Defendants submitted affidavits swearing that the paper HCFA 1500 forms were submitted by Bassel’s attorneys, with the representation that they were “copies of the unpaid Aetna claims.” Aff. of Colin J. Boyle ¶ 7, Dkt. No. 29 (“Boyle Aff.”). Bassel’s counsel submitted fifty-seven folders, with HCFA forms for each patient, displaying that YES had been checked in Box 27 on each form. Id. ¶¶ 9–10. A paralegal for Aetna’s counsel attested that she had located the electronic copies of these claim forms, and had obtained such copies for fifty-six of the fifty-seven patients. Aff. of Elizabeth C. Petrozelli ¶¶ 5, 7, Dkt. No. 30 (“Petrozelli Aff.”). She also swore that the information on an HFCA 1500 form is transmitted electronically to Aetna when a provider submits an electronic claim, including the information in Box 27, id. ¶¶ 12, 13, which further supports the information in Bassel’s second affidavit, see Bassel Aff. II, ¶ 14. On the electronic form, assignment of benefits is indicated by the letter “A” under an “Assign” field, which Petrozelli swore was indicated for all of Bassel’s claims. Id. ¶ 15, see also Petrozelli Aff., Ex. A, Dkt. No 30-1. Though Petrozelli could not locate the electronic version of the claim form submitted for patient SR, see Petrozelli Aff. ¶ 6, both the Bassel and Boyle affidavits affirm that the HCFA 1500 forms submitted to Aetna’s counsel by Bassel represent the same information that was submitted electronically for all patients. See Bassel Aff. II ¶¶ 13–14; Boyle Aff. ¶¶ 9–12.

    This is sufficient to confirm that Bassel, as he alleged in his complaint, submitted proofs of claim for payment electronically on behalf of all fifty-seven patients, and every one of those submissions reflected that he was accepting an assignment of benefits under the patients’ plans. Essentially then, Bassel’s outrage over Exhibit F was both manufactured and unwarranted; nothing in Exhibit F misrepresented the information that Bassel submitted for payment, and Bassel’s own attorney sent HCFA 1500 forms to Aetna’s counsel as an example of the information that Bassel submitted electronically for each patient.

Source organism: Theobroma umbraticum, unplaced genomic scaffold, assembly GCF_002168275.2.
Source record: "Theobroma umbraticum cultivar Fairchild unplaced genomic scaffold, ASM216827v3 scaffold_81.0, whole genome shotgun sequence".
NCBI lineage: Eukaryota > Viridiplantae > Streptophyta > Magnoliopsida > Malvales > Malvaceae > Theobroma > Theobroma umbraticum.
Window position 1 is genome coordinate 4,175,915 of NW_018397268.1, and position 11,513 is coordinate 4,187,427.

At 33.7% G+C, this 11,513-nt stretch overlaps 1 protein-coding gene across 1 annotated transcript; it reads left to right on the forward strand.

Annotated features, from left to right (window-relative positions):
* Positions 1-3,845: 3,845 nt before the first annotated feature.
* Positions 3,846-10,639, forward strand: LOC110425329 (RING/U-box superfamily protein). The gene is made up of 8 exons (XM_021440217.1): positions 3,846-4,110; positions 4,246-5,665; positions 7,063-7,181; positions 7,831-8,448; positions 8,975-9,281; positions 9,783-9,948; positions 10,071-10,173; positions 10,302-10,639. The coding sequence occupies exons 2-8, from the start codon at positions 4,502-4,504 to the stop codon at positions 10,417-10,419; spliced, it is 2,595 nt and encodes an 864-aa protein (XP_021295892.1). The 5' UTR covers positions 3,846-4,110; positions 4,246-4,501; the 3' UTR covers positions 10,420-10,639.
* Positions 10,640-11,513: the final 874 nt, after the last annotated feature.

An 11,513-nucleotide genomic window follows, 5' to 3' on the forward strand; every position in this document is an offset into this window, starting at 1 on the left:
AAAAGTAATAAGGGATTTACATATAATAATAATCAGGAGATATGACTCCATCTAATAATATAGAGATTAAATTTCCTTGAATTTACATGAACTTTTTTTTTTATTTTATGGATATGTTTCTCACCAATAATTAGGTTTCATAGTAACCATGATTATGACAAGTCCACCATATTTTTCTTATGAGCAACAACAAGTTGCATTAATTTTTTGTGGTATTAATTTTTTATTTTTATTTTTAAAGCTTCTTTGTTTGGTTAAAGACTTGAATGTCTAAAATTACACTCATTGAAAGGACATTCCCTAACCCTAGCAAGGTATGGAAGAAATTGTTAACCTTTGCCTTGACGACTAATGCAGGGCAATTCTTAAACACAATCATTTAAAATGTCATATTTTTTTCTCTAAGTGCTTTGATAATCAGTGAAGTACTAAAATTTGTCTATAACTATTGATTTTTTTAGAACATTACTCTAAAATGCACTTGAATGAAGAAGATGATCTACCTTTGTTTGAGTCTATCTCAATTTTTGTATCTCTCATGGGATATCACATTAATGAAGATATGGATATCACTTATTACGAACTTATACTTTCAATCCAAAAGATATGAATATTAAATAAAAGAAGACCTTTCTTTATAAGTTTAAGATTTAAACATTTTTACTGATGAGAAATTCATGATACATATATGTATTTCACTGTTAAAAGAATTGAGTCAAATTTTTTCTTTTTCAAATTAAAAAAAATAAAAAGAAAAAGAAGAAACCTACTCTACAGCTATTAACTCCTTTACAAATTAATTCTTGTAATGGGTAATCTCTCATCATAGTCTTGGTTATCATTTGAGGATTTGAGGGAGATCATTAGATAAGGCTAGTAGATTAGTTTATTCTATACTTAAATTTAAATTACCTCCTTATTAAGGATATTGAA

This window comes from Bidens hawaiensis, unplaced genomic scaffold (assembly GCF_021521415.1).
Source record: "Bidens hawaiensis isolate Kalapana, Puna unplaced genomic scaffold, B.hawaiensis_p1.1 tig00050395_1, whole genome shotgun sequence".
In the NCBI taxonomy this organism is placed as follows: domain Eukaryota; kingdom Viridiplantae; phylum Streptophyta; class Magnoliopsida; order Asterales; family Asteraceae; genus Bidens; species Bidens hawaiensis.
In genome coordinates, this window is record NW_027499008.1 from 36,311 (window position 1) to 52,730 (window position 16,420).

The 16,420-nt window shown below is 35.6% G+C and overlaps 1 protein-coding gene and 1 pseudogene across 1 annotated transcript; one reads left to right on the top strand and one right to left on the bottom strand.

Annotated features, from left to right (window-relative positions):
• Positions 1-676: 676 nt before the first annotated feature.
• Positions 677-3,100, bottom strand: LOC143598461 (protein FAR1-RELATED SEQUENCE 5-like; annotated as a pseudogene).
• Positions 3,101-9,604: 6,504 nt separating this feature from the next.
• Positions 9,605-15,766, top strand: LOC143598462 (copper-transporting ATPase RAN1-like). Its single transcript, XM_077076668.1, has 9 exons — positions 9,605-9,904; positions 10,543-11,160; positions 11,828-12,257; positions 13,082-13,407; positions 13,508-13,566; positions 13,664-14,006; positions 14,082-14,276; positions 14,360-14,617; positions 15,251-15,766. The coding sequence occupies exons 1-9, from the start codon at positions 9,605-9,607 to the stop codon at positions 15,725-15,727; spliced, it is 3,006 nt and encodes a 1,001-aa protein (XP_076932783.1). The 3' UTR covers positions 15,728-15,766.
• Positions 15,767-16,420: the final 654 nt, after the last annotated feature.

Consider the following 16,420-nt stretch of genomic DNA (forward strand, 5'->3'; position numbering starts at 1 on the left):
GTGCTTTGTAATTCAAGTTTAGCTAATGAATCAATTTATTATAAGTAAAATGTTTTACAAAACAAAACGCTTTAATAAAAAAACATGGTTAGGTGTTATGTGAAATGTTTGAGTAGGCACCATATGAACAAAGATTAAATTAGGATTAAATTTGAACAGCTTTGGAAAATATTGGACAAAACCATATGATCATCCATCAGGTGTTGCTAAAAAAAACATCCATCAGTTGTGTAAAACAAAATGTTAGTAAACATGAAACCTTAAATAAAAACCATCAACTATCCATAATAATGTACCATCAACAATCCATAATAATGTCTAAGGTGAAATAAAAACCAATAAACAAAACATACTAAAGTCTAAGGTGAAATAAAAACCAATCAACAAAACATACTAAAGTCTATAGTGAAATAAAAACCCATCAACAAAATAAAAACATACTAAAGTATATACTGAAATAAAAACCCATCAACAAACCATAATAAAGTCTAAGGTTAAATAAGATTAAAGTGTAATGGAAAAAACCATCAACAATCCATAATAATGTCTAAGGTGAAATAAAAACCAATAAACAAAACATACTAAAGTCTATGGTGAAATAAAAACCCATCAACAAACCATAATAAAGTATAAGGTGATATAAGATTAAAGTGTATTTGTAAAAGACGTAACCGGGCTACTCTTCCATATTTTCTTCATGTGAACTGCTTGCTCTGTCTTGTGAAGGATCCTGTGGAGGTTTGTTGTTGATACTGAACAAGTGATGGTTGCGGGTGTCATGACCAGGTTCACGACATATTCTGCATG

Because Bassel accepted an assignment of benefits from each of his patients, the remaining issue under McCulloch is whether his patients’ plans contained any language prohibiting such an assignment. Bassel argues that he is similarly situated to the plaintiff in McCulloch, but nowhere does Bassel indicate that his patients’ plans prohibited an assignment of benefits, though he does argue in a footnote that he “believes discovery will show the plans identified in the Complaint, just like the plans in McCulloch will say Aetna will never approve an assignment from an out-of-network provider.” Mot. 9 n.1. A review of some of the plans at issue, submitted as exhibits to Aetna’s opposition, Papp Aff., Exs. A-E, Dkt. No. 15-1–15-5, confirms that they contain no language prohibiting assignment of benefits to an out-of-network provider such as Bassel. Therefore, “at least some of the claims for reimbursement” were validly assigned, and if other patients’ plans at issue do contain anti-assignment provisions, they would be subject to this court’s supplemental jurisdiction, provided the other prongs of the Davila inquiry are satisfied. Montefiore, 642 F.3d at 332–33. Bassel is the “type of plaintiff” who can bring claims under ERISA. See Salzberg v. Aetna Insurance Co., No. 17 CV 7909, 2018 WL 1275776, at *3 (S.D.N.Y. Mar. 12, 2018).
    Attached Files

  • #2
    Leila-Thanks for posting. Clearly, if Aetna/Plan alleged any anti-assignment, McCulloch would have applied.